Before then, the task of charting their sharp rise, is of some importance: to see how they have managed to climb so high, so fast.  The single Digging Holes, and lead-off song from their E.P., shows the key themes and plus points from the band from the off.  The video to the song has arable themes and farmyard scenery, but the song kicks off with a chorus of "Digging Holes!"; backed by rumbling boulders of percussion, and a youthful kick that tells of:  "Now you know/Why the people don't love you".  As soon as that line has been boisterously delivered, a shimmering and electrifying coda of percussive thuds and metal, as well as a waterfall of electronic sounds is unleashed.  Scenes of an unnamed central focus watching the walls; for reasons unknown, is presented; the band asking: "What do you see?/What do you see?".  The lines and themes have a simplicity, that is designed to be remembered and sung.  When the words are sung, they are done so with full-voiced conviction, and sound quite unique.  There is never a sense of a band trying to emulate another: their tones and vocals are theirs alone.  Our boys see "the future and the past", but are very much in the here and now.  The verses and nature of the delivery are very much ready-made for festivals and large venues, to be choruses by enraptured fans; but there is indie and folk charm to suggest that they will gain appeal from bigger radio stations such as XFM and BBC 6 Music too.  It is unsure who the figure is at the centre of the song; the subject that is being offered little solace.  Their body and mind are drifting apart; they are unloved and digging themselves deeper.  Usually, or for most bands at least, romance and the uncertainty of love is normally focused upon; yet it seems that there is a more masculine idol that is being picked apart.  Perhaps the most defining feature of the track is the shimmering electronics and waves.  They are employed to create mood and atmosphere between the choruses and verses, and make you forget about any negativity or scorn on behalf of the band, and take you somewhere calmer, and more detached.  For all of the memorable simplicity, the boys have a way of offering scenes with intrigue and strangeness dripping from the seams.  In the way Bob Dylan penned a venomous poem to an unnamed woman in Like A Rolling Stone, asking "How does it feel?", Raglans do the same, instead insights such as "Like a leper on your throne" are proffered.  Feelings and thoughts are key themes and topics that are dissected and examined in various ways.  Backed by a tumbling and kicking musical smile- similar to Mumford and Sons only far less irritating- the question of "How do you feel" is asked; our singer feels alone, but "Alive/For the first time in my life".  No matter what vengeances or turmoil are present, there is a sense of there being a turning point afoot; no matter what bitterness is reserved for the anonymous subject, the lads themselves seem bereft of any burdens.  Energy and conviction never let up, and it is this commitment to creating a sustained atmosphere and regulating any negative edges, that gives Digging Holes such an edge.  Its chorus, with 'uh-ohs' punched and shouted, backed by folk augmentations.  It is these folk touches, that give way to indie lines.  A rapid-fire and glimmering passage twists and duplicates, whipping up another layer and shade of curiosity, before it is said:   "This can be the start of something new".  The chorus is ridden again, and our tale comes to an end.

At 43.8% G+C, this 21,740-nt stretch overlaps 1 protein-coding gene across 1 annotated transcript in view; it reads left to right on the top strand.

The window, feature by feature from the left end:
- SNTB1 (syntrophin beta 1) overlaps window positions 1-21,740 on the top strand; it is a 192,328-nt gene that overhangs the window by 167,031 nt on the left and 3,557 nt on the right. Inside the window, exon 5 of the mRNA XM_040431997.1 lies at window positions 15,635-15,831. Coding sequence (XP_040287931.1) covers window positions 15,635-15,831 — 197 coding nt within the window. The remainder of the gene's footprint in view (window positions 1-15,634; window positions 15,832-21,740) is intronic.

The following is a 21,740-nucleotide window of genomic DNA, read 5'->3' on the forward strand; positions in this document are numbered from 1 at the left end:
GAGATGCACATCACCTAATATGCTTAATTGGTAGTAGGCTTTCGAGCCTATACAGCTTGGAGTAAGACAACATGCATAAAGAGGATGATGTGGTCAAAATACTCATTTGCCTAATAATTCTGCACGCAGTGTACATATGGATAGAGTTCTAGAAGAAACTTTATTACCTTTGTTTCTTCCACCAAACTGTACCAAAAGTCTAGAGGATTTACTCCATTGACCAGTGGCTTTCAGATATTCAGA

It is hard to fault the quality and conviction of the band.  They have a knack for memorable choruses, and can mix straightforward sentiments with sharp lines, to boot.  Vocally there is a unique blend and strength that few bands possess.  Their native accents are present, and they haven't tried to intone American accents or distil its essence, which makes the sound more original than most bands.  The abiding sense one takes away from the song, is the sense of adventure and misadventure.  Fun and frivolity infuse the atmosphere and scenes, lifting you up, and imploring you to sing along; this is blended with words that speak of mixed personal fortunes and some harsh words for a common foe.  The E.P. as a whole is bursting with a similar charm and authority, and Raglans are a group that can fit a definite gap in the market.  Too much emphasis is placed on either harder and more feral edges, or innovative digressions along the lines of Alt-J and indie colleagues.  In a scene where there are very few bands like Doves or Elbow: those that can produce big sing-alongs and anthems, but keep their words sharp and intent; it is a welcomed treat to have the Dubliners around.  2013 especially has focused itself on indie movements and riff-heavy groups, a certain sense of elemental positivity and crowd-ready awareness has been negated.  The likes of The Voice, Britain's Got Talent and The X Factor are the emphasis and embodiment of fame-chasing an d copycat wannabes; devoid of any credibility and originality.  For those interested in musicians whom are not wanting to chase fame, money and nonsensical aspects, it is towards the bands that one looks.  Set aside the horrid boy bands and lame rejects like 30 Seconds to Mars, then a need and desire still needs to be fed.  The Strypes are imbued with riffs and '60s revocations, but there is going to be a switch away from that sort of music, and a need for something more channelled and matured in the long-term.  Raglans are being accepted in anticipation of this, and their blend of indie and folk styling will see them in much demand come next year.  This year they have touring to do of course, taking them down south, to London as well as further north; imploring supporters and fans to take their music to heart.  If Digging Holes and the associative E.P. are any evidence of what the future holds for them, then...


THEY will have a busy and productive few years ahead of them.